“You can be in your room and lead people. Just develop your potentials and publicize them and you will see people looking for your product. That is influence; self-made leaders do not look for followers. Followers look for them.”
Israelmore Ayivor

Israelmore Ayivor
“The concept of leadership is abused by people who think a person becomes a leader when he grows grey hair, put into a position and expected to function. Everyone has a leadership potential carried within in a specific area of his or purpose. Leadership is universal and built on trust.”
Israelmore Ayivor

A.D. Aliwat
“Change form, execute function.”
A.D. Aliwat, In Limbo

Joscha Bach
“Joscha: For me a very interesting discovery in the last year was the word spirit—because I realized that what “spirit” actually means: It’s an operating system for an autonomous robot. And when the word was invented, people needed this word, but they didn’t have robots that built themselves yet; the only autonomous robots that were known were people, animals, plants, ecosystems, cities and so on. And they all had spirits. And it makes sense to say that a plant is an operating system, right? If you pinch the plant in one area, then it’s going to have repercussions throughout the plant. Everything in the plant is in some sense connected into some global aesthetics, like in other organisms. An organism is not a collection of cells; it’s a function that tells cells how to behave. And this function is not implemented as some kind of supernatural thing, like some morphogenetic field, it is an emergent result of the interactions of each cell with each other cell.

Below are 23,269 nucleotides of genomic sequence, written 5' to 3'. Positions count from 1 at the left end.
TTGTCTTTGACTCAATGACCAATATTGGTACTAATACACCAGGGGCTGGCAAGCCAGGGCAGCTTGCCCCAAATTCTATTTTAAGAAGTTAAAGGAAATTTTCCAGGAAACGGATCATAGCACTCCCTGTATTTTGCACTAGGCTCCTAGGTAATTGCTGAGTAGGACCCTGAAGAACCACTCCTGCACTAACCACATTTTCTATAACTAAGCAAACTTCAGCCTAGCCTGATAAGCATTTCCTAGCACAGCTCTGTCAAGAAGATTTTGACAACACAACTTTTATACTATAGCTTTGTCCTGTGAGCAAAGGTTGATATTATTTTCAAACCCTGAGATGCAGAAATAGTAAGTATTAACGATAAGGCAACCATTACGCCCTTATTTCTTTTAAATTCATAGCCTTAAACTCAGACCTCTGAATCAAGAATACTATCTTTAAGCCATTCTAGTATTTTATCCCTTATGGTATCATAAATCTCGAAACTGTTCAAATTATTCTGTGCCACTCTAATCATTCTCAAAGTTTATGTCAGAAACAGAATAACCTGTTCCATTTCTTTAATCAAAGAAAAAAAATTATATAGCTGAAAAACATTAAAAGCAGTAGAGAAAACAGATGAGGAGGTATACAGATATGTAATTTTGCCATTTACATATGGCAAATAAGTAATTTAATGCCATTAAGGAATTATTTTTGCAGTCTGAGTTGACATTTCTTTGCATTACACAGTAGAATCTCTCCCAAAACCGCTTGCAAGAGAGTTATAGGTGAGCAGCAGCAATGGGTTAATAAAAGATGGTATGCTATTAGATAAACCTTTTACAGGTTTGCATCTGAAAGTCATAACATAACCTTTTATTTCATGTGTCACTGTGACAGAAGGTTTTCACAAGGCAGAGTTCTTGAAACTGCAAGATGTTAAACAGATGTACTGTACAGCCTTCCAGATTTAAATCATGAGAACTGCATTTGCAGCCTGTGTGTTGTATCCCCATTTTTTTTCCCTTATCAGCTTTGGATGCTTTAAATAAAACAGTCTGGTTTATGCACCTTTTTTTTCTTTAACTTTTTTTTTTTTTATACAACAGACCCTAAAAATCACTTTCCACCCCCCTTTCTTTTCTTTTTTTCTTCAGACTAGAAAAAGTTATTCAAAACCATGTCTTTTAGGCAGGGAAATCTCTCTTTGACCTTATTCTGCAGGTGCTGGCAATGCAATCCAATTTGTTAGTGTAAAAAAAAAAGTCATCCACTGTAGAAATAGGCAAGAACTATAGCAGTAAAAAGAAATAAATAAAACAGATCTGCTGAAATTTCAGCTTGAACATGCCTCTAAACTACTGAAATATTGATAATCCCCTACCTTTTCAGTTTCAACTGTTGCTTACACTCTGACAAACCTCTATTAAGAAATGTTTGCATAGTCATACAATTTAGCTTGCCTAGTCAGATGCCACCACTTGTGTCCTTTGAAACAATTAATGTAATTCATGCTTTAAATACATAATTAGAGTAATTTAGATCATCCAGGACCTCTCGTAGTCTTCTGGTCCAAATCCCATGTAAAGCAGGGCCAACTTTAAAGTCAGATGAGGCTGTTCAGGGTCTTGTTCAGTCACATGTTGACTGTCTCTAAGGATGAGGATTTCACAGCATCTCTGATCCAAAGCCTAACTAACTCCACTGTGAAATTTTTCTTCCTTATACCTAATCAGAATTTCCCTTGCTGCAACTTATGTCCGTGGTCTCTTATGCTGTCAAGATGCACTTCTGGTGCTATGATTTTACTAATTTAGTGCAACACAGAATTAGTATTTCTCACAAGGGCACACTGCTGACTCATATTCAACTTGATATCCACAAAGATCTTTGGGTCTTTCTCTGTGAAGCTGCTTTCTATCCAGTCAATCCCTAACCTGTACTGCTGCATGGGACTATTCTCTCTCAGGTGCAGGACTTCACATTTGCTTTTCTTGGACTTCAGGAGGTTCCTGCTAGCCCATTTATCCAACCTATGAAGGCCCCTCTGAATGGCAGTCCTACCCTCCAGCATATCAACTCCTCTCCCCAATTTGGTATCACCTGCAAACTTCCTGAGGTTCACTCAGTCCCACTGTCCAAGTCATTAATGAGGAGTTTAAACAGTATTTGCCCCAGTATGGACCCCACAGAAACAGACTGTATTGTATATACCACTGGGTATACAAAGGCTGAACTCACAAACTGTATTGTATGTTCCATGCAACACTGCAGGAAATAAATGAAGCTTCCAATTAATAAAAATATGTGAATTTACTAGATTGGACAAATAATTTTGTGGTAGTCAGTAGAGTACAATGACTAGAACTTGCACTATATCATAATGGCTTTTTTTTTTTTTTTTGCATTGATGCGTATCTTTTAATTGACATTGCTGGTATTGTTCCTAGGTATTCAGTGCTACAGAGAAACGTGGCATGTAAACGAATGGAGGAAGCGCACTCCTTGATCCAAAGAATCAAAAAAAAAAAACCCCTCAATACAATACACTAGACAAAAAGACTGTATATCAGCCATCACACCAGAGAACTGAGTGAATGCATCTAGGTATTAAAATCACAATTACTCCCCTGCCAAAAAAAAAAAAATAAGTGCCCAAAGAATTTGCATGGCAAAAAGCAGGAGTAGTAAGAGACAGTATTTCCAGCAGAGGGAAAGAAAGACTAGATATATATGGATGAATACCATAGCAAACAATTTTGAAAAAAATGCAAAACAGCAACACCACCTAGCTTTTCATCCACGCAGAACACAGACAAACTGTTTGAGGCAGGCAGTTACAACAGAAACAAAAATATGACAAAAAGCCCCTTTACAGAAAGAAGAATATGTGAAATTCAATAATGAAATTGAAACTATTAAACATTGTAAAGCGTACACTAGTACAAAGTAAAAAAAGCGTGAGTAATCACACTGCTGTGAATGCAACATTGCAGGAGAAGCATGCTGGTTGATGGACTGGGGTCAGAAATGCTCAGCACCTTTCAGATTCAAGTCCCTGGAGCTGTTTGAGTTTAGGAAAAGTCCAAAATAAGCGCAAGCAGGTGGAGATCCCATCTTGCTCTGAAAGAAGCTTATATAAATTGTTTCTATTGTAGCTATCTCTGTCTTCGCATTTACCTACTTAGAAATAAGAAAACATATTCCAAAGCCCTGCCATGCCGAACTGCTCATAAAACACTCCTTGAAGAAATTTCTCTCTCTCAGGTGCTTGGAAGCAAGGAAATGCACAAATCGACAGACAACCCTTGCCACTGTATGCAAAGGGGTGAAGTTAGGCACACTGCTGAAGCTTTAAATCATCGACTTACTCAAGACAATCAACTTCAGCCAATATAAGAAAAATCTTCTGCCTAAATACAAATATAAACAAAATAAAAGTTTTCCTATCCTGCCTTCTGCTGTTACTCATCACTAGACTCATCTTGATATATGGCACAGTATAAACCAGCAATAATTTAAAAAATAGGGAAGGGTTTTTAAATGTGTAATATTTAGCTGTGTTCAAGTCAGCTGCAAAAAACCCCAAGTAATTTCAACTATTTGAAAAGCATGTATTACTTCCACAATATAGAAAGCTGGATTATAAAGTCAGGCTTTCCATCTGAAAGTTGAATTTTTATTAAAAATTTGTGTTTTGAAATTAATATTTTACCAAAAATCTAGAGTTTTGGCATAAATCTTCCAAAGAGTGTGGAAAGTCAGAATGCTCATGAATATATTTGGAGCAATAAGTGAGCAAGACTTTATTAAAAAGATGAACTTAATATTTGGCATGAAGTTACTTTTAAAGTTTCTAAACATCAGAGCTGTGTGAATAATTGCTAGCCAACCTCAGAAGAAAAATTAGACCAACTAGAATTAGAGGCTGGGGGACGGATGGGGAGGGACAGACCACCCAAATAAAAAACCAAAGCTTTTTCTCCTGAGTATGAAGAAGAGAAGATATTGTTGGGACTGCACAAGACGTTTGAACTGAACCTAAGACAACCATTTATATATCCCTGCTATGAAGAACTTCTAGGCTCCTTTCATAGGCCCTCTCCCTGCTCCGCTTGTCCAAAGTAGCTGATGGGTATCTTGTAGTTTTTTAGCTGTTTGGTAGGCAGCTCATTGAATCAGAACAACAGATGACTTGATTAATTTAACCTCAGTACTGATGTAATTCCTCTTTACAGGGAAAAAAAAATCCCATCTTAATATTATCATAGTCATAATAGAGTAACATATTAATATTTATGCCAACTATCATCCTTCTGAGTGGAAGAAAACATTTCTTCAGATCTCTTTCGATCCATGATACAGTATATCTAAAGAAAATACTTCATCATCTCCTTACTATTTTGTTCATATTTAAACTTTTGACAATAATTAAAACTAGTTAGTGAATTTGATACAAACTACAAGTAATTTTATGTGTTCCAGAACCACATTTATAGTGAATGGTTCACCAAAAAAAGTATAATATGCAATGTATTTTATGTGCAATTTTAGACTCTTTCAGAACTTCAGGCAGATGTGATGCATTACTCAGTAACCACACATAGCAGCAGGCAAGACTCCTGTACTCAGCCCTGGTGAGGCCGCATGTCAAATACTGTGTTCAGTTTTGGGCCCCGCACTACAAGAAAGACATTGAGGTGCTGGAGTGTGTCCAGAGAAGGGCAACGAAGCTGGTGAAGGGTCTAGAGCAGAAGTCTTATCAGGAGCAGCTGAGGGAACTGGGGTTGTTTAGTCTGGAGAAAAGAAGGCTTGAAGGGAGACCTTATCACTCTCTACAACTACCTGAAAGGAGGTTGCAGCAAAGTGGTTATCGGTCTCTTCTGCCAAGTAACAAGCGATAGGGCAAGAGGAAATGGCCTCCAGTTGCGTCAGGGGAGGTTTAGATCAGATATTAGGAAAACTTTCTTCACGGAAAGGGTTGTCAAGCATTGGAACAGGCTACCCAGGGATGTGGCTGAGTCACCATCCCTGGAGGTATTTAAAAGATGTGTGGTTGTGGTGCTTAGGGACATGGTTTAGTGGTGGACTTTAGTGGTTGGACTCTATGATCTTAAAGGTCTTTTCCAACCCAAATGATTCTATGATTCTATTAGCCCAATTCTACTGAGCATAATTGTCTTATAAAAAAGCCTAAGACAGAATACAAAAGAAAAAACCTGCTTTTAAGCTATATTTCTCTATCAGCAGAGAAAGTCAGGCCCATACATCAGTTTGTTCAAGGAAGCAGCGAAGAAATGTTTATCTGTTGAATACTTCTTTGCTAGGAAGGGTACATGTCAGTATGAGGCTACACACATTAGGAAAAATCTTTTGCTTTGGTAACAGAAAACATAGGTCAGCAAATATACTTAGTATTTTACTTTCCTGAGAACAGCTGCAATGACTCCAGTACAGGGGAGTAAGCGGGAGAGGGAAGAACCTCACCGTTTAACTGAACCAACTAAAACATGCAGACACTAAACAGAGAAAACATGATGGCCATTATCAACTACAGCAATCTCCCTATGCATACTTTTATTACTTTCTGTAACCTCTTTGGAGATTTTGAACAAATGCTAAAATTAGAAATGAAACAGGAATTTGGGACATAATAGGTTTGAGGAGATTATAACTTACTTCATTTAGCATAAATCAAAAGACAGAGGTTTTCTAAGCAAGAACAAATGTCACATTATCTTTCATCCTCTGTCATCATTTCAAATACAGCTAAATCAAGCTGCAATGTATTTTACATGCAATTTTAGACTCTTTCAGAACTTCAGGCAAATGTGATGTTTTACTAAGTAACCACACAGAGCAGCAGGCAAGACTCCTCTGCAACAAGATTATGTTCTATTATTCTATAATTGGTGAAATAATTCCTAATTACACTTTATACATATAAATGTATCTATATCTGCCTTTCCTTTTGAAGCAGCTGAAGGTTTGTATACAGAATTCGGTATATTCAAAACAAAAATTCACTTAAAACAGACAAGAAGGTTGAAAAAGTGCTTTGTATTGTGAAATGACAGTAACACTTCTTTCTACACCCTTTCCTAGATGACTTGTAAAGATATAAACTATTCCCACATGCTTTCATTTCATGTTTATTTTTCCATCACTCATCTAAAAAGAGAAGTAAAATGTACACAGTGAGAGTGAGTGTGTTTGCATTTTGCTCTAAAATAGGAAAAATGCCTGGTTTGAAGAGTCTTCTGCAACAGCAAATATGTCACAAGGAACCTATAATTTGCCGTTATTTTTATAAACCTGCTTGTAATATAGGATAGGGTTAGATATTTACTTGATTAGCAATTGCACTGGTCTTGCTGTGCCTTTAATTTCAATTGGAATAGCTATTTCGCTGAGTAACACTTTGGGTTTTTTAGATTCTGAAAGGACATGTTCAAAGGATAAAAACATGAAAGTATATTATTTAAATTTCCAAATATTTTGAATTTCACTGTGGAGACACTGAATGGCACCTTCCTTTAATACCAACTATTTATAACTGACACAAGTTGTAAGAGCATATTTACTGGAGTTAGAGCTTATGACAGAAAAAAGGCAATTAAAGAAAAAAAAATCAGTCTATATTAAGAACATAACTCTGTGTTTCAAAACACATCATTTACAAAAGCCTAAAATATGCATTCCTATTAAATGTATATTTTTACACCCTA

Lex: Oh my god, so what you’re saying is the organism is a function that tells the cells what to do? And the function emerges from the interaction of the cells.

Joscha: Yes. So it’s basically a description of what the plant is doing in terms of macro-states. And the macro-states, the physical implementation are too many of them to describe them, so the software that we use to describe what a plant is doing—this spirit of the plant—is the software, the operating system of the plant, right? This is a way in which we, the observers, make sense of the plant. The same is true for people, so people have spirits, which is their operating system in a way, right, and there’s aspects of that operating system that relate to how your body functions, and others how you socially interact, how you interact with yourself and so on. And we make models of that spirit and we think it’s a loaded term because it’s from a pre-scientific age, but it took the scientific age a long time to rediscover a term that is pretty much the same thing and I suspect that the differences that we still see between the old word and the new word are translation errors that over the centuries.”
Joscha Bach